Games that require guides to complete them in a fun manner aren’t games.
Sydlexia’s Ranking: #39/100 My Rating:
Shadowrun was doing everything so right.
When a puzzle arose, different hypotheses could be formed and tested with the appropriate interplay of challenge, confusion, and reward. You never were at a complete loss (having no clue where to start) using the last resort plug-and-chug method (recounting every step, taking to every NPC, trying every command). The story pointed you in the right direction — it was then up to you to piece it together.
You had to do some repetitive grinding for levels and endure moments of uncertainty, but a framework held it together.
Until this wacka-doodle of a game spirals out of control.
The Ancient Cave commandeered by Thanksgiving holiday.
Sydlexia’s Ranking: #50/100 My Rating:
The original Lufia was a garbage heap, and Lufia II doesn’t try to fix the original problems, particularly the conglomeration of fetch quests masquerading as a main storyline. It is better though!
Each dungeon now has a puzzle element, very reminiscent of a Legend of Zelda, where you have to push, pull, and place things in the environment to open up passages to bosses. So while you might not have much emotional drive to slug your way through fetch quest #71 due to lack of character development, you will get the personal satisfaction of solving some very neat puzzles.
Though it doesn’t hold the same glamour as it did to me as a teen.
American Film Institutes Ranking: #95/100 Awards: Nominated for seven Academy Awards, winning one for Best Original Screenplay My Rating:
When I was around sixteen, a friend of mind had an exclusive showing of Pulp Fiction at the Byrd Theater in Richmond, VA, a beautifully renovated theater with chandelier and organ for pre-show performances. Pulp Fiction fit my adolescent attitude just fine — irreverent, violent, quirky, witty.
Rewatching, I could see why I liked it so much; the conversation and relationships between the characters are reminiscent of me hanging with high school friends, shooting the breeze while driving around. The ending message still resonated, especially coming from the bad-ass Jules.
The albums really good, but it still feels like cheating.
Rolling Stone’s Ranking: #52/100 My Rating:
I’m not sure how I feel about including a greatest hits compilation as one of the best albums of all time. Here, we have a collection of ten songs over a five year period which contains Green’s best material. Of course it’s phenomenal, but allowing the selective piece-mealing of someone’s entire career into one work doesn’t seem comparable to other albums that were released as a one-time entity.
Regardless, it’s still damn good and with so many awful iterations of greatest hits CDs, it’s refreshing to listen to one that’s produced so well that it feels like a regular album.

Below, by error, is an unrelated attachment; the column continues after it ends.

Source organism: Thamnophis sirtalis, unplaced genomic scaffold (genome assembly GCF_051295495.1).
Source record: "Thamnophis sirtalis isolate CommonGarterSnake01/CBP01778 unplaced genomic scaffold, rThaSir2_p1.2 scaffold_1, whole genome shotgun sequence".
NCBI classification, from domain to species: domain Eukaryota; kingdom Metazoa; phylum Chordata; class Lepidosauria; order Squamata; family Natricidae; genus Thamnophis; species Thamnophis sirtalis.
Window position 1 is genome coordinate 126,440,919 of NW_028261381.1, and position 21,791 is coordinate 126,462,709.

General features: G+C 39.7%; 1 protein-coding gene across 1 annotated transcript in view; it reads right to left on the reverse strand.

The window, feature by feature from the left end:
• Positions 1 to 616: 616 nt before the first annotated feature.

American Film Institute Ranking: #66/100 Academy Awards: Nominated for six winning four: Best Actor, Actress, Supporting Actor and Original Screenplay. My Rating:
“Network” knew there was a weakness in the system and ourselves. All it was going to take was one seemingly clairvoyant person to serendipitously realize that people don’t live on a diet of rational, purposeful solutions. Rather it is channeling people’s frustrations and anger, being a conduit for people’s rage, that propels you to power.
Howard Beale did not purposefully reinvent his show to do the latter; he mentally snapped at the appropriate time on air. What happened next was a lack of duty by those that had the power to stop it — the television executives were more than happy to rake in the ratings boom that he brought.
This bug in the system reveals much about ourselves and should make our selections of politicians no surprise.
Since I was quarantined in my bedroom on the third floor, I decided that I needed to simulate some kind of social interaction. I ended up playing Super Metroid where you are a sole explorer on an isolated planet with no intelligent life forms. I did end up making friends with a larva, though.
While it might have been an overdosage of Dollar General Store Brand Effervescent Cold Relief, the draw into planet Zebes core was immediate — all I wanted to do was explore, be rewarded, and explore more. You could say that the gameplay was almost as contagious as my flu 😷.
The characters in FF3 are superb — I feel like I’m saying goodbye to dear friends.
Sydlexia’s Ranking: #3/100 My Rating:
Man, has this weekend been junk. I took a practice board exam to only be border line pass/fail again, had to create a research presentation on clinical education that I’ve put off for a month, and had to write a PICO (Patient Intervention Comparison Outcome) on the effects of cardio rehab on pulmonary function. At least I got to save the world while bawling my eyes to 16-bit characters; that really brought me back down to earth.
Something really has been lost in the sandbox era of RPGs — with open worlds and forge-your-own-path plots, no one needs to tell a good story anymore. The allure of Elder Scrolls and Fallout isn’t the characters, it’s that you can do whatever you want.
FF3/6’s back end is non-linear, but infuses each moment with meaning and significance through finding each of its 14 characters. The subtle discoveries and deeper understanding of the characters you play burgeon them from simple pixels into case studies of human nature.